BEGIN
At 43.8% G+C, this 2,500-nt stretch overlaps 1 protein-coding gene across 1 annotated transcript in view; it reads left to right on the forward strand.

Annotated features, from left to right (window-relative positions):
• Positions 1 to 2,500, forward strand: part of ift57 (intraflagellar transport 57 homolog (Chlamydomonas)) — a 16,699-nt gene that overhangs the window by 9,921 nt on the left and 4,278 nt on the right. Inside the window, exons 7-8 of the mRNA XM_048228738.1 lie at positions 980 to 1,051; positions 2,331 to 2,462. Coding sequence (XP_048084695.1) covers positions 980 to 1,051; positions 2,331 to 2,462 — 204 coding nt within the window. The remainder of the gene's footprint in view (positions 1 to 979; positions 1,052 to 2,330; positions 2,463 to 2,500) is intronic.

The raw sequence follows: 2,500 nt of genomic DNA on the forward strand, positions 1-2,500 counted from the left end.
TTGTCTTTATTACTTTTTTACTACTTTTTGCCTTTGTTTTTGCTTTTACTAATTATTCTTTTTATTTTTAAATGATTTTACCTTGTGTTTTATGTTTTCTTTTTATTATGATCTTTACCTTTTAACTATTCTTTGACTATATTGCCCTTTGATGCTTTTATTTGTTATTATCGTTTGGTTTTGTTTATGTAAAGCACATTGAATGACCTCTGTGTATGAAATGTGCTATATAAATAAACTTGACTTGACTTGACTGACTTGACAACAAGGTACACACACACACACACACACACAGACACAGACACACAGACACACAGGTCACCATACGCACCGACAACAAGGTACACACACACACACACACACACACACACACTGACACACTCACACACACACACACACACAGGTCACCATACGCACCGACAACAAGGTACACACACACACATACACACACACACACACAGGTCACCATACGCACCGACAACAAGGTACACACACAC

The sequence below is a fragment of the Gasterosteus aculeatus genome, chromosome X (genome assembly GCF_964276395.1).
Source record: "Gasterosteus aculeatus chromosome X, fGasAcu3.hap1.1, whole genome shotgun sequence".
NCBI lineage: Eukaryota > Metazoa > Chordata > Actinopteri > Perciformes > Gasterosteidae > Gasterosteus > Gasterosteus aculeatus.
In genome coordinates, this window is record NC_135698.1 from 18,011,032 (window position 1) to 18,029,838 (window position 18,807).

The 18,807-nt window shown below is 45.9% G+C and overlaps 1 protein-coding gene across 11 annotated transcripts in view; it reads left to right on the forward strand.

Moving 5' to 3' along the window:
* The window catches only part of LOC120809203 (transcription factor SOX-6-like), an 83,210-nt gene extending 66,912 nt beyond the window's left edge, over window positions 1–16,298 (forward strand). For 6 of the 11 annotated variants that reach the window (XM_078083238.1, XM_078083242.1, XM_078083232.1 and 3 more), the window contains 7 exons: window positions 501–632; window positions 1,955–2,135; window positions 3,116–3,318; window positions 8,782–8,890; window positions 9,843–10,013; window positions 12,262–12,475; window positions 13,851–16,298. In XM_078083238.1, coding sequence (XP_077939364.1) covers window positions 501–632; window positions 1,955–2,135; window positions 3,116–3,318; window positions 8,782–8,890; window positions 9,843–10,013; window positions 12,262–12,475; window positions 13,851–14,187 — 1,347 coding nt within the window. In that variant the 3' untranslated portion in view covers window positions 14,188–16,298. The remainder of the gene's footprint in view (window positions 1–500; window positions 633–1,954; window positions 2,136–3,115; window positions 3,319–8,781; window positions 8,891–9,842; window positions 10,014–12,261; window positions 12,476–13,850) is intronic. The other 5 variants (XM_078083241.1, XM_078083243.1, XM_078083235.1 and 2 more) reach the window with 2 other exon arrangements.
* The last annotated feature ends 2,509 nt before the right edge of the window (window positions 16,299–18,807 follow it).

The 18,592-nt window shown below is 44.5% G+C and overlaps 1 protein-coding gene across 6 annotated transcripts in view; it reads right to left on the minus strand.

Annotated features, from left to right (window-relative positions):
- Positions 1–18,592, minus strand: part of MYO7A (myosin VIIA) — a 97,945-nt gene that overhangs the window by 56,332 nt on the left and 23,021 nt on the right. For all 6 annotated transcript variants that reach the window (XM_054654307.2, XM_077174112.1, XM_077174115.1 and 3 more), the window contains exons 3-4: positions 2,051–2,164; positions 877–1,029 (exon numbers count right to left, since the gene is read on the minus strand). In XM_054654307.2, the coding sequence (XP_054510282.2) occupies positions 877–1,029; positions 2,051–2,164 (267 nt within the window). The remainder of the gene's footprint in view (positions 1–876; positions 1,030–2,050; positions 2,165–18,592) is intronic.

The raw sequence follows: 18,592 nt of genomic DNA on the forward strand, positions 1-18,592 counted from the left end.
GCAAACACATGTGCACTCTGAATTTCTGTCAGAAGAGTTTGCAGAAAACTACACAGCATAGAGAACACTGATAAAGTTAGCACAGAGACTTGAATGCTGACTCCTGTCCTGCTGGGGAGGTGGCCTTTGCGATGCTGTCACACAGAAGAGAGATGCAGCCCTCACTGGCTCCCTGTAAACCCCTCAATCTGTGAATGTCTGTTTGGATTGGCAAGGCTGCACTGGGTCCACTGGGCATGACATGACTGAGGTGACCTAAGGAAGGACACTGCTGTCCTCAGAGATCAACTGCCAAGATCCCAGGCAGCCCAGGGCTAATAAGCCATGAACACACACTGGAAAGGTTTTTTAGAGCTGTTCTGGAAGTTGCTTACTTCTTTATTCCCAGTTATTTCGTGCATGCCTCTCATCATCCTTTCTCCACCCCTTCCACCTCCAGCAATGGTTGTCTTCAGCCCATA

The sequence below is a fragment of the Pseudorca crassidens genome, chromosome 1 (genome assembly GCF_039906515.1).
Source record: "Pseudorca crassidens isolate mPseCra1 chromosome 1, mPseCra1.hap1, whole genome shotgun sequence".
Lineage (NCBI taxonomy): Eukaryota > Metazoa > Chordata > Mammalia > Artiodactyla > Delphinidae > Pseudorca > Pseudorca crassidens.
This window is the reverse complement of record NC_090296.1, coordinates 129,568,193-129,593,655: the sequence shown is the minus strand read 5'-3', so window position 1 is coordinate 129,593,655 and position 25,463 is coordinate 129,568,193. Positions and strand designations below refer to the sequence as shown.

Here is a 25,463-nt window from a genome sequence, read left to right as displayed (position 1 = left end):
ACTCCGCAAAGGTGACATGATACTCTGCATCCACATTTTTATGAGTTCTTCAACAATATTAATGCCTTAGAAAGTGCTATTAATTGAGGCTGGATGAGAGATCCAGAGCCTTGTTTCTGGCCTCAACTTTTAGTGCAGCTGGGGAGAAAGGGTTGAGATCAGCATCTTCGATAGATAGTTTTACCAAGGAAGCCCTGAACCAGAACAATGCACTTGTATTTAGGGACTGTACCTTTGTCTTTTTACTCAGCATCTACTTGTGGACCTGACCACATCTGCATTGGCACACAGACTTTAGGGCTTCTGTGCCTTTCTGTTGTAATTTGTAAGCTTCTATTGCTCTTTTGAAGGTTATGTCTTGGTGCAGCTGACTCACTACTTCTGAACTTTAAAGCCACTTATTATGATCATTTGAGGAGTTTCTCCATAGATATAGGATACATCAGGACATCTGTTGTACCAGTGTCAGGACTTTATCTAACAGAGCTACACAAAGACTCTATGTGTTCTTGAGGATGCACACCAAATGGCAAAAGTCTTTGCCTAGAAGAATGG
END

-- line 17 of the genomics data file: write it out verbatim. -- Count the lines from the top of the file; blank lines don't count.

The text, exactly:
The raw sequence follows: 18,592 nt of genomic DNA on the forward strand, positions 1-18,592 counted from the left end.